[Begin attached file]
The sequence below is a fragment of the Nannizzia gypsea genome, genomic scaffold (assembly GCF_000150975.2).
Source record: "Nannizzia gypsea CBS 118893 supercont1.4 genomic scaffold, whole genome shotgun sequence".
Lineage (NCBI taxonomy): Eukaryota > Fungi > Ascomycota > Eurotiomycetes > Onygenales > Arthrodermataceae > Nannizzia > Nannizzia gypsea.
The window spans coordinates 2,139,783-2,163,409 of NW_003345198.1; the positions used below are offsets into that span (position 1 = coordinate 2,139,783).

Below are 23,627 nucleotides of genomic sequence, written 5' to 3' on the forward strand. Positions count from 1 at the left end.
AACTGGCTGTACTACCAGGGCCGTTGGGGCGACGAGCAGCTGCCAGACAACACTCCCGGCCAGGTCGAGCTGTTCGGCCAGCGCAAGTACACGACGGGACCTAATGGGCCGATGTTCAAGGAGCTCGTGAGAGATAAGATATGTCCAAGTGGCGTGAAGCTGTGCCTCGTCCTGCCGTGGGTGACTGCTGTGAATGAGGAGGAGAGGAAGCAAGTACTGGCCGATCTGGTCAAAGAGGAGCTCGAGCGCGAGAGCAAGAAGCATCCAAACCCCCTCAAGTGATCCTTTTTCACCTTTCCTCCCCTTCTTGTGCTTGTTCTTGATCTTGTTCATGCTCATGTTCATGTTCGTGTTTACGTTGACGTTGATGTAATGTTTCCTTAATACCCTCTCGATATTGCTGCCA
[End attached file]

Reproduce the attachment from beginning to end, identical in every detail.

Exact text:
The sequence below is a fragment of the Nannizzia gypsea genome, genomic scaffold (assembly GCF_000150975.2).
Source record: "Nannizzia gypsea CBS 118893 supercont1.4 genomic scaffold, whole genome shotgun sequence".
Lineage (NCBI taxonomy): Eukaryota > Fungi > Ascomycota > Eurotiomycetes > Onygenales > Arthrodermataceae > Nannizzia > Nannizzia gypsea.
The window spans coordinates 2,139,783-2,163,409 of NW_003345198.1; the positions used below are offsets into that span (position 1 = coordinate 2,139,783).

Below are 23,627 nucleotides of genomic sequence, written 5' to 3' on the forward strand. Positions count from 1 at the left end.
AACTGGCTGTACTACCAGGGCCGTTGGGGCGACGAGCAGCTGCCAGACAACACTCCCGGCCAGGTCGAGCTGTTCGGCCAGCGCAAGTACACGACGGGACCTAATGGGCCGATGTTCAAGGAGCTCGTGAGAGATAAGATATGTCCAAGTGGCGTGAAGCTGTGCCTCGTCCTGCCGTGGGTGACTGCTGTGAATGAGGAGGAGAGGAAGCAAGTACTGGCCGATCTGGTCAAAGAGGAGCTCGAGCGCGAGAGCAAGAAGCATCCAAACCCCCTCAAGTGATCCTTTTTCACCTTTCCTCCCCTTCTTGTGCTTGTTCTTGATCTTGTTCATGCTCATGTTCATGTTCGTGTTTACGTTGACGTTGATGTAATGTTTCCTTAATACCCTCTCGATATTGCTGCCA